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Not So Fast

Dear Cyber-Rav,

I am second generation. My parents were Holocaust survivors. They did not speak much about the experience until the very end of their time. And even then it was difficult. I always light a candle on Yom Hashoah, but now I have heard of some people fasting on that day. I am not a good faster, but Yom Hashoah is an important day for me, for the sake of the 6,000,000 and for the sake of my parents. I want to do the right thing. Is fasting necessary?

Very Slow to Start Fasting

The Cyber Rav Answers:

Dear Very Slow,

Yom Hashoah is a very new commemoration, and as such, its ritual requirements are very fluid. The lighting of the yellow candle has become virtually standard in most Conservative synagogues. The recitation of an El Malei Rahamim, a special memorial prayer for the murdered is almost always done. At some point, the entire congregation or gathering will say kaddish together. And generally there are testimonials given by survivors or second generation children. These are all fitting tributes on this sad, sad day. But should we fast?

I once put the question to a congregation that I served. The gathering was rather quiet as they contemplated the effects of fasting or adding another fast day to the Jewish calendar. And then, Henry spoke. Henry simply said, "Rabbi, I'm not going to fast and I think it would be a mistake to do so." Henry's thoughts on the issue meant a great deal to me. He was himself a survivor and a former inmate of Auschwitz. "I spent too many days fasting. When you didn't eat, you grew weak. When you grew weak, that was when you were most susceptible to death. We cannot make ourselves weak on this day. The Jewish people must face our history and our future with strength."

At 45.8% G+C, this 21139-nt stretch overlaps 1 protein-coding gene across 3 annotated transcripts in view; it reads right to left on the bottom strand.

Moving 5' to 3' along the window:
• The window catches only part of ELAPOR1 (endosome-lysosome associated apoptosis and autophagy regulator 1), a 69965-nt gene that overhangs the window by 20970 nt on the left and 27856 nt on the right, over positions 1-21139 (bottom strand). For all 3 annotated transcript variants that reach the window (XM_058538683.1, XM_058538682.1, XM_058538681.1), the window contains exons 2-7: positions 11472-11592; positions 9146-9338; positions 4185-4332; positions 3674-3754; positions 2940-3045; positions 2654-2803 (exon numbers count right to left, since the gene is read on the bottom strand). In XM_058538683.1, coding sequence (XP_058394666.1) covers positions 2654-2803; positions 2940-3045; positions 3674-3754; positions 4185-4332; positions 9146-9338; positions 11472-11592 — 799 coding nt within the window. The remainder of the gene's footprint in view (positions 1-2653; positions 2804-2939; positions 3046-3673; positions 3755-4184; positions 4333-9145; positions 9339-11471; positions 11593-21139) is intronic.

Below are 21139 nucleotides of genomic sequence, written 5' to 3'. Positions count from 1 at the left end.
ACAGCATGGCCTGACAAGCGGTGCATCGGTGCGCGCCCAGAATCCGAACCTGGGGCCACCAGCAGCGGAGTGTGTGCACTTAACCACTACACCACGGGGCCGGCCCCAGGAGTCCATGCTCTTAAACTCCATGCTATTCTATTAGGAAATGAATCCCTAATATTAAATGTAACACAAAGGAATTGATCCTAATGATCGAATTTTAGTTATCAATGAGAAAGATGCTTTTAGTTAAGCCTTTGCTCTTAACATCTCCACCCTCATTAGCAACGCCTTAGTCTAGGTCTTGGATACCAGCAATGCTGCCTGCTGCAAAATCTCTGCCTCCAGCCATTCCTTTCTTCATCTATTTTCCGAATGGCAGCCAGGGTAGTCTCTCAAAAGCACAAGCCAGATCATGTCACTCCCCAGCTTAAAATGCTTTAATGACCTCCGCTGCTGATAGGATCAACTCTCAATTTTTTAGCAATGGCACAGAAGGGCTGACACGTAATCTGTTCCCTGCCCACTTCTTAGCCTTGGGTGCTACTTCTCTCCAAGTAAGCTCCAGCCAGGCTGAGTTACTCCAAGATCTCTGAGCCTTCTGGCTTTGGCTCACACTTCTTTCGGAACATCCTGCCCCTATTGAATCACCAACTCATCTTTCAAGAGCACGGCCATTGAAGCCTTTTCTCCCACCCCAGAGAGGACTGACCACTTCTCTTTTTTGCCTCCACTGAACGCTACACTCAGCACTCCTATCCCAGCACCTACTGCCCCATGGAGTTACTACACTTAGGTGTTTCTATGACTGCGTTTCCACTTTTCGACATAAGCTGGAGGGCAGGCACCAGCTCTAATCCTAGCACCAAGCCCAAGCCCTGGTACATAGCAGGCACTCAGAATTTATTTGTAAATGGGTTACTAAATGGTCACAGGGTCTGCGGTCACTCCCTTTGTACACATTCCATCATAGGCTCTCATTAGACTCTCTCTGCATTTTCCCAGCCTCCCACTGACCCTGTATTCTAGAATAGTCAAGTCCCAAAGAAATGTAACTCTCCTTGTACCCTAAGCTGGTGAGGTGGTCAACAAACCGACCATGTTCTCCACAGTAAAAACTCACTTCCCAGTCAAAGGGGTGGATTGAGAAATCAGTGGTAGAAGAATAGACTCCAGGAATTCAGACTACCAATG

That's all I needed to hear. In fact, that's all that any of us in the room needed to hear. We chose not to fast on Yom Hashoah. I never have fasted that day and though I hate to say "never," I suspect that I never will. Fasting has connotations of punishing the physical self for wrongs committed. This is not the message we want to convey on Yom Hashoah. God did not punish us during the Holocaust. We died for men and women decided to abuse the free will God had given to them and others decided to stand by idly. The crime of the murdered was this alone: they were Jews. That's no reason to be killed. This Yom Hashoah, don't hesitate to remember, to pray, or to light the candle, but please remember eat. We must face our enemies with strength and remain a living testimony to the murdered that such a tragedy will NEVER AGAIN happen.

The CyberRav

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